By Julia Coey
It is easy to forget about wild animals in the winter.
Lazy walks in the sun, enjoying the sights and sounds of birds, the antics of squirrels, the lucky glimpse of a fox are all a distant memory when the temperature drops.
Bundled up and rushing from one heated place to another on those frigid days, we imagine wild animals must be sleeping (hibernating) or have skipped town (migrated). And lots have. Hummingbirds. Long gone. Turtles. Sleeping under layers of mud until spring.
Which crazy animals stick out the cold weather with us?
One in particular might be a shock.
The American robin. Given that most people erroneously equate the robins’ return with the start of spring, it may surprise you to learn they’ve never really left – at least not in the traditional way.
Instead of following a standard yearly winter migration route, robins flock together in groups of 50 to 100 birds and search for food. When they find a resource-rich area, they stay, regardless of how far south it is. With insects scarce in the winter, robins switch to eating mostly fruit such as crab apples, juniper berries and rose hips.
We can thank blue jays and cardinals for hanging in there and splashing a bit of colour across the grey winter canvas. Raccoons and squirrels still scamper around in the snow. Both species take cover when the weather is frigid, but remain active during milder winter days.
Opossums have slowly been moving north to Ontario from the southern states for decades. However, opossums are not well-suited for freezing temperatures; their paper-thin pink ears and tail get frost-bitten easily. They don’t hibernate, but during cold snaps they can stay tucked away in dens for weeks, living off their fat stores.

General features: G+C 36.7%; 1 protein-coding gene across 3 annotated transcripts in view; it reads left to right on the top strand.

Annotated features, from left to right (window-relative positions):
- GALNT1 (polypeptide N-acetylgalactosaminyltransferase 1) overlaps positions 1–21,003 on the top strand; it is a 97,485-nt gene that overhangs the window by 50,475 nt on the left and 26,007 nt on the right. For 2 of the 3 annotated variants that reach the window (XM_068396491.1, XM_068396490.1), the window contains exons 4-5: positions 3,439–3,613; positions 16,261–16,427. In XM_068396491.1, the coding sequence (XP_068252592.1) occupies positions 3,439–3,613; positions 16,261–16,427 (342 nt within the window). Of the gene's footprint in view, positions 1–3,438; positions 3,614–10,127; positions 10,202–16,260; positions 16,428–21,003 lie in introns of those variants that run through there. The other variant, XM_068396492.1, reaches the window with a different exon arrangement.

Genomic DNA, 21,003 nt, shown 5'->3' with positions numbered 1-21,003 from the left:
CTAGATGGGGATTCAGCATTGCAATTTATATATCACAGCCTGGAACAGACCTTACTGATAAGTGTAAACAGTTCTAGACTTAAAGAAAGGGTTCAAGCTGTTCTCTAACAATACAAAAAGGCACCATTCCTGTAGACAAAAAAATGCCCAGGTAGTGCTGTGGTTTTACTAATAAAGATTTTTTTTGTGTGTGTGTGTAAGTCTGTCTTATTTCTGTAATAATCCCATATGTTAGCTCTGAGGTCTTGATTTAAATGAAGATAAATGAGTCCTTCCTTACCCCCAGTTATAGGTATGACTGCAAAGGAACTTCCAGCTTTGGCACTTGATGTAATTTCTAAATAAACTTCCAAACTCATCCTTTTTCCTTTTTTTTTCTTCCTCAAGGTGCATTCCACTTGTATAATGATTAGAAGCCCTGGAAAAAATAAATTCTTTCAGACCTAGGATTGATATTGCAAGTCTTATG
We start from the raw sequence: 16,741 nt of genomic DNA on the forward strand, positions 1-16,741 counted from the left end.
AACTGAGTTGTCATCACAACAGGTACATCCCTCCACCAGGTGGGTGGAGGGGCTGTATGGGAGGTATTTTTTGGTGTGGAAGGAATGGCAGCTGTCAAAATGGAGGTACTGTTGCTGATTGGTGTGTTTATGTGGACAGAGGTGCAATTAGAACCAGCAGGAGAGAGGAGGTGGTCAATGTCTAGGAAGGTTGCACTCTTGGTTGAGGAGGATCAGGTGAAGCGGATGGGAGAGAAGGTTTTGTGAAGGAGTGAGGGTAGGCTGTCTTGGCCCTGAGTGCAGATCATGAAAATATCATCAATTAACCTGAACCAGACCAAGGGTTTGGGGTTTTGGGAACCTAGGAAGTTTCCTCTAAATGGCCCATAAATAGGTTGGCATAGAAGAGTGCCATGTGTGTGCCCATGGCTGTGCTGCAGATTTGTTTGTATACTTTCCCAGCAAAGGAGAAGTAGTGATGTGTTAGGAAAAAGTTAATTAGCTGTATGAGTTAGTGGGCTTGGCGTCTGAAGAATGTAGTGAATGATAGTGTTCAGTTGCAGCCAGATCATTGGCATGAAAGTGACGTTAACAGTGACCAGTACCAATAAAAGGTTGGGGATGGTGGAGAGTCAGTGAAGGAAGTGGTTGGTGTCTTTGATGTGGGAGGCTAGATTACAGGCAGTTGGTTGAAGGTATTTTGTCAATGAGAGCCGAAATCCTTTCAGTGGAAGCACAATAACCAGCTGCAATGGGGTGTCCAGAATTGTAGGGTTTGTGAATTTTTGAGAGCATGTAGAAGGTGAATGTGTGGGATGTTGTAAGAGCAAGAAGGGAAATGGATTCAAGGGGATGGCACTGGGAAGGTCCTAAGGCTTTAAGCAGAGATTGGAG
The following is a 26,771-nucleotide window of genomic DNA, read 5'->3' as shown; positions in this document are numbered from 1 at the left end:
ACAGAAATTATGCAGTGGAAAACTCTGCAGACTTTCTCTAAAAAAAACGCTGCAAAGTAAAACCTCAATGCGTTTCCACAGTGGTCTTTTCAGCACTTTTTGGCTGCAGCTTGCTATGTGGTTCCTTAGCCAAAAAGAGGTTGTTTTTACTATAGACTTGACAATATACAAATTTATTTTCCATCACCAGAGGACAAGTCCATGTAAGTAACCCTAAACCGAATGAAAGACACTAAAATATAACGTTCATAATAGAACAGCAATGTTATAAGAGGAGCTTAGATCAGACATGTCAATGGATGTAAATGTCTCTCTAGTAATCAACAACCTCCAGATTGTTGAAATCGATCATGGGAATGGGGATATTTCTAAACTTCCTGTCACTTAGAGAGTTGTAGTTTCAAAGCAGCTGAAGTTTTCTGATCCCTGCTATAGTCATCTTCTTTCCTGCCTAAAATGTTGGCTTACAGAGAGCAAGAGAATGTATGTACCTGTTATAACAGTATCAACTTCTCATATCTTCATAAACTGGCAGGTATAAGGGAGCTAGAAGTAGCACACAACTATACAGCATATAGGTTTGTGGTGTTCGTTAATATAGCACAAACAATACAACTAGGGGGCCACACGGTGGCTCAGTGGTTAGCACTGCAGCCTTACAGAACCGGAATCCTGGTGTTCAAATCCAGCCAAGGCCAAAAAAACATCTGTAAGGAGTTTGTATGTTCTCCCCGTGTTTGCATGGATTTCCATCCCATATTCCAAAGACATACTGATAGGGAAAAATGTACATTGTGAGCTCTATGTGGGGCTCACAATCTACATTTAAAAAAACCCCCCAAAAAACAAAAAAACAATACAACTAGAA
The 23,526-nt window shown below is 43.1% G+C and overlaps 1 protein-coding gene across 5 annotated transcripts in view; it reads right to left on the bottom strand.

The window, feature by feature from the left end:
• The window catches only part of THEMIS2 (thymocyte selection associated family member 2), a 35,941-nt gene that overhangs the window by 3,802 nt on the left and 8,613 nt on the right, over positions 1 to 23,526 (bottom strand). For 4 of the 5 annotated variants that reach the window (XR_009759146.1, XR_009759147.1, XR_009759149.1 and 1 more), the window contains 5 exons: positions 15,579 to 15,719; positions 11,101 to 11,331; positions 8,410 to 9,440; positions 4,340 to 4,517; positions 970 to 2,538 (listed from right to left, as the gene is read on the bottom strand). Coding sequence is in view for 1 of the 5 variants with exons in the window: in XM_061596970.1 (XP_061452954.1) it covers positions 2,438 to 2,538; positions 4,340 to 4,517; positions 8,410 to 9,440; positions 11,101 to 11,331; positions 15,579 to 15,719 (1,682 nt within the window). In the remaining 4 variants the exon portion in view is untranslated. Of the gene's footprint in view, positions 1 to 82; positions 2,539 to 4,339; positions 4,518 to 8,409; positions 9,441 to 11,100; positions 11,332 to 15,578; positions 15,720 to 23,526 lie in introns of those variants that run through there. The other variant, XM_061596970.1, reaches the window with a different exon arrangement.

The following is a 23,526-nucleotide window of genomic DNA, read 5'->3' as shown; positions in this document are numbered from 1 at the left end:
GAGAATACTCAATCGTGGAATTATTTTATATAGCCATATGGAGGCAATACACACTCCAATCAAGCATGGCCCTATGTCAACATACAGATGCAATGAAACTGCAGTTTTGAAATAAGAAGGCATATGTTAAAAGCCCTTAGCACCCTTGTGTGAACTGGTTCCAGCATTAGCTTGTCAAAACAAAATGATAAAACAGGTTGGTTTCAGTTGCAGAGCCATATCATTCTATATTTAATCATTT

Unlike the ill-prepared opossums, the red fox is active all year and has thick fur between its foot pads and on its ears – an effective barrier against frostbite. Its coat also becomes thicker in the winter. Pigeons manage the cold by alternating feet, tucking one leg up under their belly at time so they don’t freeze to the ground.
Try to remember our wild neighbours this winter. As the temperature drops and ice and snow cover the ground, wild animals are also at risk of developing hypothermia and frostbite. The sooner they are found and brought to a wildlife rehabilitator like Toronto Wildlife Centre, the better their chance of survival.
Hang in there, it will be spring before we know it.
Julia Coey is a writer and development coordinator at Toronto Wildlife Centre (TWC). TWC is a charity, relying on donations to run wildlife community education programs and an emergency wildlife hotline, dedicated wildlife rescue team and veterinary and rehabilitation programs that help about 5,000 sick, injured and orphaned wild animals a year. Visit www.torontowildlifecentre.com or www.torontowildlifecentre.com/toronto-wildlife-centre-psa